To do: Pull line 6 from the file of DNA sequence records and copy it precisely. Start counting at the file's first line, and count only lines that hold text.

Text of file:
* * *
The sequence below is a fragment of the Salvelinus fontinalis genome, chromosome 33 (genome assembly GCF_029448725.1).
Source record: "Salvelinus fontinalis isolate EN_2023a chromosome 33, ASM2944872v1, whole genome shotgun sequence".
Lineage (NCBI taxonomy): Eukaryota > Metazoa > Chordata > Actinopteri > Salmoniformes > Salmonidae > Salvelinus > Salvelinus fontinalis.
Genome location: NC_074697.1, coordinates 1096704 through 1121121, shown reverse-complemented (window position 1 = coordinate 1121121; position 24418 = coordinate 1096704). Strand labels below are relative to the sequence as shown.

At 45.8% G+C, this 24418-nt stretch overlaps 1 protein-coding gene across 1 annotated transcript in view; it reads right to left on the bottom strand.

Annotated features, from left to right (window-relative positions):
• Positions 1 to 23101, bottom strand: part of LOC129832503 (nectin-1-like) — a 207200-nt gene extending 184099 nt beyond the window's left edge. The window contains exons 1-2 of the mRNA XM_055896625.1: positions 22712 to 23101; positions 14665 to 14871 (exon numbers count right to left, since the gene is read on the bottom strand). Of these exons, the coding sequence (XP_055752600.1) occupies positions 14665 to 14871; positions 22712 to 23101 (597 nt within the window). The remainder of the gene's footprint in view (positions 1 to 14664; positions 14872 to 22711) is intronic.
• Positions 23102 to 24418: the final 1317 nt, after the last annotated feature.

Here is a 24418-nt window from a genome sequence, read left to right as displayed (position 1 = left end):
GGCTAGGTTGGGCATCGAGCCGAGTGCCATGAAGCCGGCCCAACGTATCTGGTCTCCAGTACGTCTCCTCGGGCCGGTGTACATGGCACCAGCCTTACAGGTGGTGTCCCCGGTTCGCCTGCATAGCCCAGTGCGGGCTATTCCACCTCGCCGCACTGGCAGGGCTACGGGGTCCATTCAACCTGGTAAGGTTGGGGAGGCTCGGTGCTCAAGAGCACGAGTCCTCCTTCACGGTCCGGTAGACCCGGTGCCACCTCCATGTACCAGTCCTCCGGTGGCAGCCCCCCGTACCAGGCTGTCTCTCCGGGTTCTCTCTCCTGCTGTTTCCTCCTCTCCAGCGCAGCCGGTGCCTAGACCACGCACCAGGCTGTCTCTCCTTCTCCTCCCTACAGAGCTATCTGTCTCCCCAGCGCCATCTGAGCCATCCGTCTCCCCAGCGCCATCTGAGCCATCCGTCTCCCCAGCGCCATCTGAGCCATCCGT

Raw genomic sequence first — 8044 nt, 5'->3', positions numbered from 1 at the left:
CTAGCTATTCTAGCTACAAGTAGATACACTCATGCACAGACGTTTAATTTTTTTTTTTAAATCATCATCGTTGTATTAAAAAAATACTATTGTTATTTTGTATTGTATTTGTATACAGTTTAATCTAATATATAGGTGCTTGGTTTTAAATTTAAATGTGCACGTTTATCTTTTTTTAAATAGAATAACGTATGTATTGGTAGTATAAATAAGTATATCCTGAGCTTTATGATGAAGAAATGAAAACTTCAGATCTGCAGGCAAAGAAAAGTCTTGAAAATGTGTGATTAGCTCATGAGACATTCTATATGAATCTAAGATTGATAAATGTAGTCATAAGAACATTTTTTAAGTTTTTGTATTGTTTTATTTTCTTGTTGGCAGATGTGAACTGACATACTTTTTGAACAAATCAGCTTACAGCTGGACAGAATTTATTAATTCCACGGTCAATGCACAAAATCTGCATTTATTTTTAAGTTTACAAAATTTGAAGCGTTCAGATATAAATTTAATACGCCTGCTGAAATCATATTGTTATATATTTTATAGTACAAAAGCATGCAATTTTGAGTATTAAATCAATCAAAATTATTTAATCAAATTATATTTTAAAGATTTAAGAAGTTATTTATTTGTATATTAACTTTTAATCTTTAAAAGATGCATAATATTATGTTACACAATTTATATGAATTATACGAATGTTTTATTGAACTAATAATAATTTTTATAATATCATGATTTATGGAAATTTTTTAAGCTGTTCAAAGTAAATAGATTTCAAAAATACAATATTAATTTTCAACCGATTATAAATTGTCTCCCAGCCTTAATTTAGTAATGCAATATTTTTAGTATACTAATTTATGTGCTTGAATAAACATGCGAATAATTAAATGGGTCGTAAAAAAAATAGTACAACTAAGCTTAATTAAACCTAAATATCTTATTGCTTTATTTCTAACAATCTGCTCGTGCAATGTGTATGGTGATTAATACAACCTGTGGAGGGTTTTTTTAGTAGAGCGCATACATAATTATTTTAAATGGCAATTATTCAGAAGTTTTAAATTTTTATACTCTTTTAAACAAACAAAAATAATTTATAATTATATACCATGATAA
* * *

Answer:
Annotated features, from left to right (window-relative positions):